As much as Jason and the Callers may think of their crossing the Tiber as the fix to Protestantism’s anarchy, another set of converts finds Rome congenial precisely because it has more resources for transforming culture. This is where the idea that neo-Calvinism is making the world safe for Roman Catholicism has some plausibility. After all, Calvinism only fixes so much. It may get you to 1550 Geneva or 1618 Amsterdam. But what about the problems that Protestantism introduced to Europe by upending Christendom in the West. If you give someone a taste for a Christian society, can they ever be satisfied with the kind of disquiet that Protestantism introduced?
That question explains why Hilaire Belloc thought Protestantism was a heresy and Rome the answer to the West’s problems:
1. It was not a particular movement but a general one, i.e., it did not propound a particular heresy which could be debated and exploded, condemned by the authority of the Church, as had hitherto been every other heresy or heretical movement. Nor did it, after the various heretical propositions had been condemned, set up (as had Mohammedanism or the Albigensian movement) a separate religion over against the old orthodoxy. Rather did it create a certain separate which we still call “Protestantism.” It produced indeed a crop of heresies, but not one heresy_and its characteristic was that all its heresies attained and prolonged a common savour: that which we call “Protestantism” today.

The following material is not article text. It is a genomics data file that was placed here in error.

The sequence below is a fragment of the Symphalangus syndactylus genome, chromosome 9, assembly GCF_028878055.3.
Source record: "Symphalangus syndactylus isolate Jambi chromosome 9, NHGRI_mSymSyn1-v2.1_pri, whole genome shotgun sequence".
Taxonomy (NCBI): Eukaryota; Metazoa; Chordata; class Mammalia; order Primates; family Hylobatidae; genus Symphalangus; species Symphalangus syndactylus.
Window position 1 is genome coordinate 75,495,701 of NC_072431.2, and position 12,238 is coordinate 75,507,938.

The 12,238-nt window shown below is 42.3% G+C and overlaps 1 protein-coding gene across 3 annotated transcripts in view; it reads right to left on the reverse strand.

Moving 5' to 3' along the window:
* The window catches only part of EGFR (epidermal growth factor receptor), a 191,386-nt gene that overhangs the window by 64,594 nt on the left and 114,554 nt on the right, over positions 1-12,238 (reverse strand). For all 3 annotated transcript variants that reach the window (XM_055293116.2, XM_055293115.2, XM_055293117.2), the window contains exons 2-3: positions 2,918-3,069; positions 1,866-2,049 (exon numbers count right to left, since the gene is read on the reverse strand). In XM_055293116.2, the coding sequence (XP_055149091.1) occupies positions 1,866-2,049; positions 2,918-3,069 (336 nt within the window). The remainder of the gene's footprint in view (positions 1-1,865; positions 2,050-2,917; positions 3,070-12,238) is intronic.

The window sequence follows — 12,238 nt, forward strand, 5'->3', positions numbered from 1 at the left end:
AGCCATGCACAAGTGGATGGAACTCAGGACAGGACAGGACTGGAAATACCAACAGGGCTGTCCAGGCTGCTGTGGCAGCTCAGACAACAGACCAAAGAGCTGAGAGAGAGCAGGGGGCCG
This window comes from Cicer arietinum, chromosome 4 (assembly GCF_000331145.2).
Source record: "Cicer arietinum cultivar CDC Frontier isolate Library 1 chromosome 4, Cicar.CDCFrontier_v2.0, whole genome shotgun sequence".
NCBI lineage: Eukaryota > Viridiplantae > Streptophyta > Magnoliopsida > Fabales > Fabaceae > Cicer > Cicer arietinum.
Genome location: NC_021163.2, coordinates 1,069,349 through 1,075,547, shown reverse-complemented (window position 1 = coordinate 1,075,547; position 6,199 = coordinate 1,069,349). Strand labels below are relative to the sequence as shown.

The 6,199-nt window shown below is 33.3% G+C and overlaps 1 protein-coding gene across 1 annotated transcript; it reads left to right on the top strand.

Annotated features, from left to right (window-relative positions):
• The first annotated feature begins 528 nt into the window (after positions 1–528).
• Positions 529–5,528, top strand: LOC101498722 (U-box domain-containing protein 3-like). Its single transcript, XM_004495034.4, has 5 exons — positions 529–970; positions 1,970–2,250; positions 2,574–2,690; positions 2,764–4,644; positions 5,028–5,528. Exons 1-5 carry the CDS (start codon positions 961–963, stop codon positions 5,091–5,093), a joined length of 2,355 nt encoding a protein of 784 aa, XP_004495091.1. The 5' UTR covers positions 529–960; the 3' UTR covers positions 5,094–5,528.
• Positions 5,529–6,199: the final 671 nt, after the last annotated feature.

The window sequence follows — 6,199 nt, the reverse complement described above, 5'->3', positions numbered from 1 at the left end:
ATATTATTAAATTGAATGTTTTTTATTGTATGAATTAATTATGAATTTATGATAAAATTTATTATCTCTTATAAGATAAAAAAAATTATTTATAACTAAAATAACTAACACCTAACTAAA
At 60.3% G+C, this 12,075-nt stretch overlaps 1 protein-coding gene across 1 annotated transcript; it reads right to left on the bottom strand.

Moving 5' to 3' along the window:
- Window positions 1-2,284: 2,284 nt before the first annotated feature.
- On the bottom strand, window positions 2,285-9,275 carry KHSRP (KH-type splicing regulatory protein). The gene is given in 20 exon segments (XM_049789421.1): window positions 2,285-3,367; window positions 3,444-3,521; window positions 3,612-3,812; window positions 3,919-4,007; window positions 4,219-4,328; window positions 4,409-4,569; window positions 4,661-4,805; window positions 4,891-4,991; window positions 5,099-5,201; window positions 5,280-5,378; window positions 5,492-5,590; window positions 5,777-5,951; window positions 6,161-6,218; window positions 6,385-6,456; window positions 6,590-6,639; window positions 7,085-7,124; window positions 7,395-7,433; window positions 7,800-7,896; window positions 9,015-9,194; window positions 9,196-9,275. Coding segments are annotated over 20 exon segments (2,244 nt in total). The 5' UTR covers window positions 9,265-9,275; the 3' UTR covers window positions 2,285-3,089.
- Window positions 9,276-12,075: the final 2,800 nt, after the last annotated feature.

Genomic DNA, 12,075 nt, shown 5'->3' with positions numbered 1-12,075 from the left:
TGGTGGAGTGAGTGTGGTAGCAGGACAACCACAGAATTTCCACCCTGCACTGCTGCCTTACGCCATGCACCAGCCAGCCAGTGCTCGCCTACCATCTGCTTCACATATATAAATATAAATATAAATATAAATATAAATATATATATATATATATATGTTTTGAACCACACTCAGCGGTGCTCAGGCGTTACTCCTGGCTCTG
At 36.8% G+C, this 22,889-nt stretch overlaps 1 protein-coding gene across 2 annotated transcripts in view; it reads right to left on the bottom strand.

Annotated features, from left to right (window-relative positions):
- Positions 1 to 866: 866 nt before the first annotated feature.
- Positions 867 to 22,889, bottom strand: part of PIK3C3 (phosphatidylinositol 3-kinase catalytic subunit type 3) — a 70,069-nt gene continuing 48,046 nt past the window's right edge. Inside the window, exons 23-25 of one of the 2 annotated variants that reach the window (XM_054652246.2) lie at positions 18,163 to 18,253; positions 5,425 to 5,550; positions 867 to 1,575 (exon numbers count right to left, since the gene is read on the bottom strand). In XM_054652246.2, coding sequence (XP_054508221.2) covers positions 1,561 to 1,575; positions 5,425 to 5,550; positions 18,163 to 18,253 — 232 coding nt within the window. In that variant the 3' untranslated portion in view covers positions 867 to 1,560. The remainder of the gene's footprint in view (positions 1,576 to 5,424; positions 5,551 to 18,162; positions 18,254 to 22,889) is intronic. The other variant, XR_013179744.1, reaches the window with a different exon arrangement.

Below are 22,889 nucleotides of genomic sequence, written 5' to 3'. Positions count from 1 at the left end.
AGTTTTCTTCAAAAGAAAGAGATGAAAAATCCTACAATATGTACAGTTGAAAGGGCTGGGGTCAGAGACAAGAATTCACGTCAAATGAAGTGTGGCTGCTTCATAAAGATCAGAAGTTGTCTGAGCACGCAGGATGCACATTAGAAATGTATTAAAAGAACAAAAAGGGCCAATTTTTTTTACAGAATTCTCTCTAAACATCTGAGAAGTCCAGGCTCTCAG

2. Though the immediate fruits of the Reformation decayed, as had those of many other heresies in the past, yet the disruption it had produced remained and the main principle_reaction against a united spiritual authority_so continued in vigour as both to break up our European civilization in the West and to launch at last a general doubt, spreading more and more widely. None of the older heresies did that, for they were each definite. Each had proposed to supplant or to rival the existing Catholic Church; but the Reformation movement proposed rather to dissolve the Catholic Church_and we know what measure success has been attained by that effort! . . .
But let it be noted that this breakdown of the older anti-Catholic thing, the Protestant culture, shows no sign of being followed by an hegemony of the Catholic culture. There is no sign as yet of a reaction towards the domination of Catholic ideas_the full restoration of the Faith by which Europe and all our civilization can alone be saved.